New York drug maker Pfizer and Dublin-based Allergan have called off their proposed $160 billion merger, which would have headquartered the new company in Ireland to slash its U.S. tax bill. The deal collapsed days after the U.S. Treasury Department announced new steps to curb such tax-avoiding maneuvers, called “inversions.”
The outcome is “a major win for President Barack Obama, who has been pushing to curb deals in which companies move overseas to cut taxes,” Reuters reported.
For Ireland, the importance “is more in the signal it sends about the hardening international approach to multinational tax than in the specific implications from the collapse of the deal,” Cliff Taylor writes in The Irish Times. “It demonstrates again that the days of using tax as the main attraction for companies to locate here are coming to an end – and that there may well be significant implications for existing big Irish employers in the changes to come.”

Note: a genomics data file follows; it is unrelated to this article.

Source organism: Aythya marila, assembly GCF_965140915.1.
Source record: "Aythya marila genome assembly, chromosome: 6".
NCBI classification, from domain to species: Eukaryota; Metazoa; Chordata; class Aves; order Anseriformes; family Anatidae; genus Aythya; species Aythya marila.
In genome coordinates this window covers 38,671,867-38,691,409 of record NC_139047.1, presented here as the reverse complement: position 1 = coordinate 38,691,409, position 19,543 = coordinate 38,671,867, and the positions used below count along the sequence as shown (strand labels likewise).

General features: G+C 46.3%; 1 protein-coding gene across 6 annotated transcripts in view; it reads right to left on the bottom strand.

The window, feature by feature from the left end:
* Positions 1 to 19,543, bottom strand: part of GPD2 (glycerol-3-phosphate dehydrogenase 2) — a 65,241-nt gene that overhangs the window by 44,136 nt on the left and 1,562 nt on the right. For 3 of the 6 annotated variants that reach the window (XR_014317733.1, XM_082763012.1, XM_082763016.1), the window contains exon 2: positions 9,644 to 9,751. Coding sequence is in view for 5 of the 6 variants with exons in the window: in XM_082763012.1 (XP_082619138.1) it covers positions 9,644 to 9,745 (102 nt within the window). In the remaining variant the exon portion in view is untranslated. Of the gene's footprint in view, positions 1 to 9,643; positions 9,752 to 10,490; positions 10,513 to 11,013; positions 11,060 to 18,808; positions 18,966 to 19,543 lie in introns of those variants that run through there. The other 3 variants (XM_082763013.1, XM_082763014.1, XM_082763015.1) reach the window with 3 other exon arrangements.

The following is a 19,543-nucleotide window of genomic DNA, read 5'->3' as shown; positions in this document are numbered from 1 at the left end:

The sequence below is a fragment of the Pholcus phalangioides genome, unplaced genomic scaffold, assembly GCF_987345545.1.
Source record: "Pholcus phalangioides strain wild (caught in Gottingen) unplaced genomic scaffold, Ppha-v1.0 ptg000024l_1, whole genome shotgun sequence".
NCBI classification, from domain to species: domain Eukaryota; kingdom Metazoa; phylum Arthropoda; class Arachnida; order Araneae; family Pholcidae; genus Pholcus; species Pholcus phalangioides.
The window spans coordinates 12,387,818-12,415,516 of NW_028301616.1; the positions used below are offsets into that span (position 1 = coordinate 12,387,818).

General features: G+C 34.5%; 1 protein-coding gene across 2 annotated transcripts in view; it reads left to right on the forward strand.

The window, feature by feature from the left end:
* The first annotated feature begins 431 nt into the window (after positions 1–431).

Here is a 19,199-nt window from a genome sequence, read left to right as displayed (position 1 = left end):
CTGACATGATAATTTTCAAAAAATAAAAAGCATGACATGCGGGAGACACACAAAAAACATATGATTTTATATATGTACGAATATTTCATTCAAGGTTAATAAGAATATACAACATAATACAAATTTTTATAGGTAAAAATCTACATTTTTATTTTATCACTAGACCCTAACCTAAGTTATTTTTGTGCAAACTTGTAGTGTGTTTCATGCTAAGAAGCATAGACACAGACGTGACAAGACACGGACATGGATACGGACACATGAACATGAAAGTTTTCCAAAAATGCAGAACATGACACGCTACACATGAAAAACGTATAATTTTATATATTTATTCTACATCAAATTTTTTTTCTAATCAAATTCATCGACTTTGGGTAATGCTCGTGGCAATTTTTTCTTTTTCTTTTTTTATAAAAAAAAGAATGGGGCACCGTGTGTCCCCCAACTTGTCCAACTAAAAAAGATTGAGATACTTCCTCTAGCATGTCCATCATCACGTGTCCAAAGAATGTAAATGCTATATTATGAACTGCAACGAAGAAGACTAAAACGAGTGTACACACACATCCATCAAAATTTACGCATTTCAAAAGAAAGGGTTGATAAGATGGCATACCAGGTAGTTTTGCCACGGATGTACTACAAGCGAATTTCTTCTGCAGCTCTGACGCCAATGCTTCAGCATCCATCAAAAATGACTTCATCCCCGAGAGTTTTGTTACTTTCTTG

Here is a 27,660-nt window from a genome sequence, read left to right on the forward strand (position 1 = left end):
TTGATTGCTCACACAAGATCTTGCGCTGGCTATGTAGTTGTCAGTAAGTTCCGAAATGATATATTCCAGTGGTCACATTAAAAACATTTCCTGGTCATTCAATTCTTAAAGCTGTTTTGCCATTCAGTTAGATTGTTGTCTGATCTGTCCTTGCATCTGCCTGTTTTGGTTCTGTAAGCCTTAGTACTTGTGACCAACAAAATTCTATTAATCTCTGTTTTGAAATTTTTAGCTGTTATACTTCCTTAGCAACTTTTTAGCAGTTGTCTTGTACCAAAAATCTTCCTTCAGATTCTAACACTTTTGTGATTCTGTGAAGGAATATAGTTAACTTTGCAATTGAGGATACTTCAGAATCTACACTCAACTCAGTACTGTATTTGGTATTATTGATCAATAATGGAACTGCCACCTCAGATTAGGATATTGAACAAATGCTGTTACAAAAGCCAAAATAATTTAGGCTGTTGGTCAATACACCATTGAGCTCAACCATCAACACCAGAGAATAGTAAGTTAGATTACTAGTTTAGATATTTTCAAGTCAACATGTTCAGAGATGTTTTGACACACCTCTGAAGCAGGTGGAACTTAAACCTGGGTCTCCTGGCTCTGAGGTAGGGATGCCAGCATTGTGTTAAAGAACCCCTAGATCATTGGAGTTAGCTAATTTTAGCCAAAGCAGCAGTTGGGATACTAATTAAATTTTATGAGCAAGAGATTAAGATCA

The corporate tax rate in Ireland is 12.5 percent. In the U.S., business taxes range from 15 percent to nearly 40 percent. Northern Ireland plans to cut its business rate to 12.5 percent in 2018 to be more competitive with the Republic. But that’s now said to be threatened by Britain’s potential exit from the European Union in a June referendum.